Many public and academic libraries retain copies of old local newspapers, and old national newspapers such as the New York Times, often in microfilm format. Librarians and other staff at a library can help you locate and access any holdings they have of old newspapers. Contacting the newspaper publisher directly may also be a way to access old issues of newspapers.

If you are looking for weather information for the past few years, some newspapers now offer web sites through you which you can access current and recent issues. Check out the IPL’s Online Newspapers Collection (/div/news/) to see if the newspaper you are interested in has a web site.

Finally, you may want to check if your library has access to magazines that often include articles on recent weather events and weather events of the past. These include The American Weather Observer (Belvidere Daily Republican), a monthly publication aimed at amateur and professional weather observers, and Weatherwise (Heldref Publications), a bimonthly publication aimed at the general weather enthusiast.


Books are good sources for narrative information of the weather on a particular day in history. Most of the following books provide descriptions of famous weather events such as blizzards or droughts. Some also have narratives of the weather on a historical day, such as presidential election days or the first flight of an airplane. Browse through the list below to see whether one of these books might have the information you are looking for.

American Weather Stories (Patrick Hughes; U.S. Department of Commerce, 1976).
It says that its stories “trace the American weather experience from the hurricanes that threatened Coumbus and colonial settlers to the peculiar run of bad weather that has plagued American presidents on Inauguration Day; from American who documented the weather and climate of the Revolutionary and Civil War eras to those who suffered through the ‘year without a summer,’ the Blizzard of ’88, and the dust bowl drought of the 1930’s.”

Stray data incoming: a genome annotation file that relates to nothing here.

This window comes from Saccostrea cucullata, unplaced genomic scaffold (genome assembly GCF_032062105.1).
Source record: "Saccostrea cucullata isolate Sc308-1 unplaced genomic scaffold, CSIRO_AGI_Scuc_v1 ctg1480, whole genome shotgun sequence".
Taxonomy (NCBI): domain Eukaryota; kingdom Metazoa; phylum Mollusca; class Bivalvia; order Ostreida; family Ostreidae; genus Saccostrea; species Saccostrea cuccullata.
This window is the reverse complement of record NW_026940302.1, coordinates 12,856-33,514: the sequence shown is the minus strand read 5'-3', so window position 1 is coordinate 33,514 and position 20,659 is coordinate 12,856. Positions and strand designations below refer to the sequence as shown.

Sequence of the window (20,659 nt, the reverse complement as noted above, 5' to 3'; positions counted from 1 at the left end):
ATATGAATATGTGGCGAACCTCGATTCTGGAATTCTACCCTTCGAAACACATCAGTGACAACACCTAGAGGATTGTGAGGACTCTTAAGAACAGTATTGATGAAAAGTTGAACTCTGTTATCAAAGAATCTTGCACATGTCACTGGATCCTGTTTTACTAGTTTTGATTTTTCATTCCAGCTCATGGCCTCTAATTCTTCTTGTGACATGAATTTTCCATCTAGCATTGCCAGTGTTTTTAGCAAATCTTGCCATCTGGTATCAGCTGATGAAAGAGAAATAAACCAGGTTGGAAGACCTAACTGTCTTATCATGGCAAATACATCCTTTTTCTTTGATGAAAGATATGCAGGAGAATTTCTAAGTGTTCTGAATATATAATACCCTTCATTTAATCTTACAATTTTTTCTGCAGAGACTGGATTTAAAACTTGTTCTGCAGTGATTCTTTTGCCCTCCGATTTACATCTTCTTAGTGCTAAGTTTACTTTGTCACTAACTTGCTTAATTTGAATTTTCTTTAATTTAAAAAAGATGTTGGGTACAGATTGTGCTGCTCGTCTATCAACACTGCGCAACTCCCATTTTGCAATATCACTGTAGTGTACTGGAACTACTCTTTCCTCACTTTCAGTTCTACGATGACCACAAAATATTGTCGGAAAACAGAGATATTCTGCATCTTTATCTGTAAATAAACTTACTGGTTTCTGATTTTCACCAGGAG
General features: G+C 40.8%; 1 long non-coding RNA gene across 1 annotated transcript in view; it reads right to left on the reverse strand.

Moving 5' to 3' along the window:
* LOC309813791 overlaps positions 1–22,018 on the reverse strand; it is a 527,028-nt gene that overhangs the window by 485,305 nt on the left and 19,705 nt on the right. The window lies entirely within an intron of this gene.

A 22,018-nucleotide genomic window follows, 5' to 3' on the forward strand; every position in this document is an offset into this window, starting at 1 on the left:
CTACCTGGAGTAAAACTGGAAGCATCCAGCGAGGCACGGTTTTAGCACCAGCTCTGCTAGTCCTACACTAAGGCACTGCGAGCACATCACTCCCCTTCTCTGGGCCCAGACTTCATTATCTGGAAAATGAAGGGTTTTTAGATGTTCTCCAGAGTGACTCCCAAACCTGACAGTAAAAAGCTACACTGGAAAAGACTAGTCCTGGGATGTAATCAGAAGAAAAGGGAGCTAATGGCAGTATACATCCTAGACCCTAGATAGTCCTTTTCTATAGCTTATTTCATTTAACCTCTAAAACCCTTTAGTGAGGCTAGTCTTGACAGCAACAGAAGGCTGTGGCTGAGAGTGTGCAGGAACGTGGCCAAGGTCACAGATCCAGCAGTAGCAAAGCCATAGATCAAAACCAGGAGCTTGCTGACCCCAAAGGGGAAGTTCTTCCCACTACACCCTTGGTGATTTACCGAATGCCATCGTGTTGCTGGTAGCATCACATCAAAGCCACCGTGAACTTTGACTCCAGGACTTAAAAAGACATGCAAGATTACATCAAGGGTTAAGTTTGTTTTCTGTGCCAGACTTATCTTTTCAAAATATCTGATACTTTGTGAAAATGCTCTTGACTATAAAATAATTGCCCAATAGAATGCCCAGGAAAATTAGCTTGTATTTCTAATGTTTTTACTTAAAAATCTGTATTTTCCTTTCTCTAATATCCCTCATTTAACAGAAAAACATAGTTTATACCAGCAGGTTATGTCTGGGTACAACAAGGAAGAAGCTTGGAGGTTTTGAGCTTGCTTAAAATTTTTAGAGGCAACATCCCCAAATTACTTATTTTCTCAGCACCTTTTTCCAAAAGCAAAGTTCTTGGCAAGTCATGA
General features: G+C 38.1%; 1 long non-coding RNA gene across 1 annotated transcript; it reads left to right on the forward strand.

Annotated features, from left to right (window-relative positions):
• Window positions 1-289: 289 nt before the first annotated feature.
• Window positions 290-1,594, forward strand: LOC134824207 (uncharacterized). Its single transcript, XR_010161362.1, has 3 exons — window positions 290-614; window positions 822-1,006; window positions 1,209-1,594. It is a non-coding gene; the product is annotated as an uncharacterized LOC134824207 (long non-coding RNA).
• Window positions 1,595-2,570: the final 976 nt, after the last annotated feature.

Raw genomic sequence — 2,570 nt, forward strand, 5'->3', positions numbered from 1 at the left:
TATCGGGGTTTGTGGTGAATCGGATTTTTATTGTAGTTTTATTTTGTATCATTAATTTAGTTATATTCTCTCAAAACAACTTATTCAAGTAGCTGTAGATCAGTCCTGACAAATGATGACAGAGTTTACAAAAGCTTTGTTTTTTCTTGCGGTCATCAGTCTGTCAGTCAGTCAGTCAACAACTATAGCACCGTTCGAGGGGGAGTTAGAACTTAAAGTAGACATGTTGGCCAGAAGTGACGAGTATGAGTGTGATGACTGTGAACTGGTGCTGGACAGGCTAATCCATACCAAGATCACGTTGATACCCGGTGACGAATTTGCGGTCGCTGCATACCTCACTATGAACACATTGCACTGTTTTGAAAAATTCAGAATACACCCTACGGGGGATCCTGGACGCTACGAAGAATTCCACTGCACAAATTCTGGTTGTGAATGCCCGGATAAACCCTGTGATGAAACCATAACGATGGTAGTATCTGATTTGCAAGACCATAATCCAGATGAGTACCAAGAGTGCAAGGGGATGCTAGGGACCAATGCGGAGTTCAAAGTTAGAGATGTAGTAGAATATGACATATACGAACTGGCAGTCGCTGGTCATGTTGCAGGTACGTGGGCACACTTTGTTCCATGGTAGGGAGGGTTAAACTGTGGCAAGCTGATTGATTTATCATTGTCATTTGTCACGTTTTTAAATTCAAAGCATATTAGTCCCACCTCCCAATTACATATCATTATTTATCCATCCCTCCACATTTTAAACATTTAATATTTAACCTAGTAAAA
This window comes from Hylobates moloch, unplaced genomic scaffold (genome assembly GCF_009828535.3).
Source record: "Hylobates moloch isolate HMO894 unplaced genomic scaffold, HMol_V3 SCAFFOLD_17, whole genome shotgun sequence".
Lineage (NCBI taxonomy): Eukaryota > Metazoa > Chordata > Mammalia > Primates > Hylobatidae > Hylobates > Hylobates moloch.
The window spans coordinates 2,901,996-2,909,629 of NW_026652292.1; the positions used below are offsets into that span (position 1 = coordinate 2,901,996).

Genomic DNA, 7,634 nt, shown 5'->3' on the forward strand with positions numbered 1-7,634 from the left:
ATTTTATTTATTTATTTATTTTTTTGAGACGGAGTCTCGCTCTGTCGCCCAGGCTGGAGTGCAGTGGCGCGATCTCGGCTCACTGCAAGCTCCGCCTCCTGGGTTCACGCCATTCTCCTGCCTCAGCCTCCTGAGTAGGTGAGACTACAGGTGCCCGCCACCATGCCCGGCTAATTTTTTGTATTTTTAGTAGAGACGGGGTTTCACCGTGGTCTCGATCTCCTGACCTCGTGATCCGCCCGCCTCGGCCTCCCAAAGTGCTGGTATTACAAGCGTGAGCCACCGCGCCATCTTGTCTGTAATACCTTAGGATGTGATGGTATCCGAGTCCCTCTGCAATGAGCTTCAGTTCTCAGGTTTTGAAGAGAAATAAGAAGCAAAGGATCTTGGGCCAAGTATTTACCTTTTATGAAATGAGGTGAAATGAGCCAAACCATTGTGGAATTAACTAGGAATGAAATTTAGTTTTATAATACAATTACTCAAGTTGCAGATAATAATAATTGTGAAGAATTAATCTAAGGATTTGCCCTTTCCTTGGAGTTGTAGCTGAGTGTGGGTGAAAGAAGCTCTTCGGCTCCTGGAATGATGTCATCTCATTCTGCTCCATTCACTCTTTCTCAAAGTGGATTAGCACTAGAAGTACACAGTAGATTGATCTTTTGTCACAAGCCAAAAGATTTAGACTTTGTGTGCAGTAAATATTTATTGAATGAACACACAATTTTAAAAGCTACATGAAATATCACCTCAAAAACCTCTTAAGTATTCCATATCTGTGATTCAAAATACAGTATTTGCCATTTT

The Weather Factor (David M. Ludlum; Houghton Mifflin Company, 1984).
This book includes a section on weather events during the colonial period; one on the weather on the battlefields during the Revoutionary War, the War of 1812, and the Civil War; one on the weather during presidential election and inauguration days; one on the weather during American sporting events; and one on the weather the weather during American advancements in flight.
The History of American Weather Series, which includes Early American Hurricanes 1492-1870 and Early American Winters 1604-1820 (David M. Ludlum, American Meteorological Society, 1963 and 1966).
Detailed accounts of weather events and general weather conditions, pulled from journals and other original documents from the times. Includes exact dates and locations when that information is available.
Climates of the States, The Weather Almanac, and Weather of U.S. Cities (Gale Research Company).
These titles, which are published periodically to include recent data, are generally found in a library’s reference collection. Their coverage mostly focuses on U.S. cities, although the Weather Almanac series has some coverage of world cities. Their weather data includes mean temperature and precipitation data for each month of the year, so they are not particularly useful for finding the figure for one day in one year. They do, however, have exact dates for weather extremes, if you are looking for that information.

This pathfinder was created by Patricia Memmott

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IPL: Meteorology/Climatology Resources